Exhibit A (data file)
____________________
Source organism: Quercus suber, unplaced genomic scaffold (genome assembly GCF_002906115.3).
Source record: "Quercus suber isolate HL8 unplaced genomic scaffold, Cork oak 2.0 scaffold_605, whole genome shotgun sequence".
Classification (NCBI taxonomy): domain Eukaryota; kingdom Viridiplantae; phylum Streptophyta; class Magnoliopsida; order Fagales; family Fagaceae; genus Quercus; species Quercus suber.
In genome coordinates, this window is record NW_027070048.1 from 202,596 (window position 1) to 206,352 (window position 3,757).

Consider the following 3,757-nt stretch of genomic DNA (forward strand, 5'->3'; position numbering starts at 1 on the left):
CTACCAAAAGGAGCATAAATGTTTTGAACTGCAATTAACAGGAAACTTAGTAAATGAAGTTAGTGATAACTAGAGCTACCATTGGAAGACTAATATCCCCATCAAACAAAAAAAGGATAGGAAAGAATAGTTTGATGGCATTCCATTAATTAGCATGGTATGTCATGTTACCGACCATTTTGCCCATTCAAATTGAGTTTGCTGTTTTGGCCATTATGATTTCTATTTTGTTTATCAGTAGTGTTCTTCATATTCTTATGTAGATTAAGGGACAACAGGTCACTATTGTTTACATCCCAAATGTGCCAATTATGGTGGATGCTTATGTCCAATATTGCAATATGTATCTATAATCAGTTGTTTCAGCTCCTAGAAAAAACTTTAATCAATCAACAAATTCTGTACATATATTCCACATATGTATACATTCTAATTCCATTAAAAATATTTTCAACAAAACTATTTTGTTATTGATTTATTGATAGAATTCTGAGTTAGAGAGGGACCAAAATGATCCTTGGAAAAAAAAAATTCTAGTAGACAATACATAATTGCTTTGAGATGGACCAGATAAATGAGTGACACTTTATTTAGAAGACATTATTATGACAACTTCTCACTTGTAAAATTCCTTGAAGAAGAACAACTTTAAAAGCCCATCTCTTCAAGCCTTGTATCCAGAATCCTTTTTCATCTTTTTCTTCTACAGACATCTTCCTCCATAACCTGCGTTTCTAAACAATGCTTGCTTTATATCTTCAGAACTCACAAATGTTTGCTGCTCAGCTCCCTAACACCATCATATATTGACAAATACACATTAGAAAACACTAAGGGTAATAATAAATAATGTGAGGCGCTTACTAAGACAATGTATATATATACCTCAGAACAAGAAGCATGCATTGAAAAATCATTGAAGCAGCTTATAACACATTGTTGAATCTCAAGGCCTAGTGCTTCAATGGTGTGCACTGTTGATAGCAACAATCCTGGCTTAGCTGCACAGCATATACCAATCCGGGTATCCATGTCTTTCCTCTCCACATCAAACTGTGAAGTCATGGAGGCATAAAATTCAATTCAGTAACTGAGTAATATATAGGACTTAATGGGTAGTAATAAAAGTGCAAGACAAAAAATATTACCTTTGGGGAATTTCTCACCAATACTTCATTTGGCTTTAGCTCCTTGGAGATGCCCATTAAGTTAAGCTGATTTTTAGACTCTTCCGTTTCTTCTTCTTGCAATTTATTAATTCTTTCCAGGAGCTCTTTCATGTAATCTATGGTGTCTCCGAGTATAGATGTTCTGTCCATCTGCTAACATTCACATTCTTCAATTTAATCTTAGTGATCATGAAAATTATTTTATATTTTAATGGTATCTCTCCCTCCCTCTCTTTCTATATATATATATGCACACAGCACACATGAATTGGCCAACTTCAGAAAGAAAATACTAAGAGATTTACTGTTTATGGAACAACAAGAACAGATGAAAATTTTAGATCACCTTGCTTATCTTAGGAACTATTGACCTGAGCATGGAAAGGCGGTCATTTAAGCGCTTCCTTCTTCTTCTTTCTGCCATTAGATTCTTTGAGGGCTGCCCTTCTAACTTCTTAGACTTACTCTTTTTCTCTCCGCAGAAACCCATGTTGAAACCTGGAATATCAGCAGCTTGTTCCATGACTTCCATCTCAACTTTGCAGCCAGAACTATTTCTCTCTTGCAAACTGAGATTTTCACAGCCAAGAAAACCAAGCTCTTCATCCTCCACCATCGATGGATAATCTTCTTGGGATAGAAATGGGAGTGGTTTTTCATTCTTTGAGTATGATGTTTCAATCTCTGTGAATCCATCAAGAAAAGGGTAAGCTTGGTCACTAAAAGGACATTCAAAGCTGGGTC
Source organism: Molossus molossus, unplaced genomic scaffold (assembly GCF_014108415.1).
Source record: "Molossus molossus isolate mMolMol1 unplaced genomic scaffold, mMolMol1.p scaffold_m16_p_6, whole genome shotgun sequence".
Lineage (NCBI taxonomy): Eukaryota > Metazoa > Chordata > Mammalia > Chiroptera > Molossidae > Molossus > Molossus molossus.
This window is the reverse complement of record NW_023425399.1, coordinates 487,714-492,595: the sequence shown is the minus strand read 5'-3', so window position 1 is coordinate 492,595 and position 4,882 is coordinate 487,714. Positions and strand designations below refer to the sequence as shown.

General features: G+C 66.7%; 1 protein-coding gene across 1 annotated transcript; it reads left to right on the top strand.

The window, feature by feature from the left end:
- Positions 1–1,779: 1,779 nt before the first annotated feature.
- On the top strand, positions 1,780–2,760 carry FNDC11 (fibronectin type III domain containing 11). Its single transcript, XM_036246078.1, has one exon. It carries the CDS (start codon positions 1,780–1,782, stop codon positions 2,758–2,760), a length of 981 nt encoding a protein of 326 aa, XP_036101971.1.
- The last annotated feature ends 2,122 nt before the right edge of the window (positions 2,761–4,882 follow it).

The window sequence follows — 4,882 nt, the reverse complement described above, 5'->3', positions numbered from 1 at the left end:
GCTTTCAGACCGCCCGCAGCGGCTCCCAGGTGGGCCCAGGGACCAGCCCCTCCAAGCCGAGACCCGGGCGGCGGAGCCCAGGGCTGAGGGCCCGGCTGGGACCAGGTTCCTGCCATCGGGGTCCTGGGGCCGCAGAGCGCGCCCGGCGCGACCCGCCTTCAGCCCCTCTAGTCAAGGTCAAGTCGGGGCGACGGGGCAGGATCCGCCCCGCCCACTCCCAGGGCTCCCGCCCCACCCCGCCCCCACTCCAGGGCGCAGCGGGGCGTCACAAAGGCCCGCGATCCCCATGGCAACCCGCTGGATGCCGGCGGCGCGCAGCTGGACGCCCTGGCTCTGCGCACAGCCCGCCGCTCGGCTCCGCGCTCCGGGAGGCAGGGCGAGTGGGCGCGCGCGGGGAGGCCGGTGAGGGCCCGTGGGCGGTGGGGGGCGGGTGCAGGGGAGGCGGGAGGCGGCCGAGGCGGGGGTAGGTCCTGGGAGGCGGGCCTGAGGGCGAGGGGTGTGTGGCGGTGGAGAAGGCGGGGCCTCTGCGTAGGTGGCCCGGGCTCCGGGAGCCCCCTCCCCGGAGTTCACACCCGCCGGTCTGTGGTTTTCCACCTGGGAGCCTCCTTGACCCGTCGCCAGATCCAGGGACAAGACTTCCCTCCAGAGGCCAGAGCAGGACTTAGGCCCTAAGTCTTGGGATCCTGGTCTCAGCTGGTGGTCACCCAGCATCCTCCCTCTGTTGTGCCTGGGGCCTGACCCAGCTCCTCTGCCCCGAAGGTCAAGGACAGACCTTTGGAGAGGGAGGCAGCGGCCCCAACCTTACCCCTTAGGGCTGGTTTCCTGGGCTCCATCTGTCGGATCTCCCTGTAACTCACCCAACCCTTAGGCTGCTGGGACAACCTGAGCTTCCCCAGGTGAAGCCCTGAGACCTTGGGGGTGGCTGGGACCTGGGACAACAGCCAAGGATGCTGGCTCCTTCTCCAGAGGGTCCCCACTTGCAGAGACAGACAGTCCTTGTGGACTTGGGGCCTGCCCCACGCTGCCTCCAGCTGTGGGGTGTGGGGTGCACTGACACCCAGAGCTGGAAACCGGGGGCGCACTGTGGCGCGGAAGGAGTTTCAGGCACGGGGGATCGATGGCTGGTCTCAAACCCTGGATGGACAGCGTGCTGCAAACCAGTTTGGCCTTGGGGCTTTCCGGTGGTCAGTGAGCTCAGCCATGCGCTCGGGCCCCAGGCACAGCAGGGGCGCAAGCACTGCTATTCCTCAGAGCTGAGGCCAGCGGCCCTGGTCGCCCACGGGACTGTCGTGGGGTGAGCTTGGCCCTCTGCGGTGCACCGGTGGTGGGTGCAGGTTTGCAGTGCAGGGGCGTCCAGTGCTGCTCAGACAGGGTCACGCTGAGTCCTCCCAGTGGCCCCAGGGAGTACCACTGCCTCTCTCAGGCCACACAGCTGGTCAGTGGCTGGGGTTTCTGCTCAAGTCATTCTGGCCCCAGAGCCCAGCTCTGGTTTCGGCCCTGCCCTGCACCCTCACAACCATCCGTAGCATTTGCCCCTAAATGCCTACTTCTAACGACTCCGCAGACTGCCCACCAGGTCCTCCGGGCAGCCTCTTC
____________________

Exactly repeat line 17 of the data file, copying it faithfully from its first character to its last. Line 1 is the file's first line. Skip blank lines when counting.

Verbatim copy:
GCTTTCAGACCGCCCGCAGCGGCTCCCAGGTGGGCCCAGGGACCAGCCCCTCCAAGCCGAGACCCGGGCGGCGGAGCCCAGGGCTGAGGGCCCGGCTGGGACCAGGTTCCTGCCATCGGGGTCCTGGGGCCGCAGAGCGCGCCCGGCGCGACCCGCCTTCAGCCCCTCTAGTCAAGGTCAAGTCGGGGCGACGGGGCAGGATCCGCCCCGCCCACTCCCAGGGCTCCCGCCCCACCCCGCCCCCACTCCAGGGCGCAGCGGGGCGTCACAAAGGCCCGCGATCCCCATGGCAACCCGCTGGATGCCGGCGGCGCGCAGCTGGACGCCCTGGCTCTGCGCACAGCCCGCCGCTCGGCTCCGCGCTCCGGGAGGCAGGGCGAGTGGGCGCGCGCGGGGAGGCCGGTGAGGGCCCGTGGGCGGTGGGGGGCGGGTGCAGGGGAGGCGGGAGGCGGCCGAGGCGGGGGTAGGTCCTGGGAGGCGGGCCTGAGGGCGAGGGGTGTGTGGCGGTGGAGAAGGCGGGGCCTCTGCGTAGGTGGCCCGGGCTCCGGGAGCCCCCTCCCCGGAGTTCACACCCGCCGGTCTGTGGTTTTCCACCTGGGAGCCTCCTTGACCCGTCGCCAGATCCAGGGACAAGACTTCCCTCCAGAGGCCAGAGCAGGACTTAGGCCCTAAGTCTTGGGATCCTGGTCTCAGCTGGTGGTCACCCAGCATCCTCCCTCTGTTGTGCCTGGGGCCTGACCCAGCTCCTCTGCCCCGAAGGTCAAGGACAGACCTTTGGAGAGGGAGGCAGCGGCCCCAACCTTACCCCTTAGGGCTGGTTTCCTGGGCTCCATCTGTCGGATCTCCCTGTAACTCACCCAACCCTTAGGCTGCTGGGACAACCTGAGCTTCCCCAGGTGAAGCCCTGAGACCTTGGGGGTGGCTGGGACCTGGGACAACAGCCAAGGATGCTGGCTCCTTCTCCAGAGGGTCCCCACTTGCAGAGACAGACAGTCCTTGTGGACTTGGGGCCTGCCCCACGCTGCCTCCAGCTGTGGGGTGTGGGGTGCACTGACACCCAGAGCTGGAAACCGGGGGCGCACTGTGGCGCGGAAGGAGTTTCAGGCACGGGGGATCGATGGCTGGTCTCAAACCCTGGATGGACAGCGTGCTGCAAACCAGTTTGGCCTTGGGGCTTTCCGGTGGTCAGTGAGCTCAGCCATGCGCTCGGGCCCCAGGCACAGCAGGGGCGCAAGCACTGCTATTCCTCAGAGCTGAGGCCAGCGGCCCTGGTCGCCCACGGGACTGTCGTGGGGTGAGCTTGGCCCTCTGCGGTGCACCGGTGGTGGGTGCAGGTTTGCAGTGCAGGGGCGTCCAGTGCTGCTCAGACAGGGTCACGCTGAGTCCTCCCAGTGGCCCCAGGGAGTACCACTGCCTCTCTCAGGCCACACAGCTGGTCAGTGGCTGGGGTTTCTGCTCAAGTCATTCTGGCCCCAGAGCCCAGCTCTGGTTTCGGCCCTGCCCTGCACCCTCACAACCATCCGTAGCATTTGCCCCTAAATGCCTACTTCTAACGACTCCGCAGACTGCCCACCAGGTCCTCCGGGCAGCCTCTTC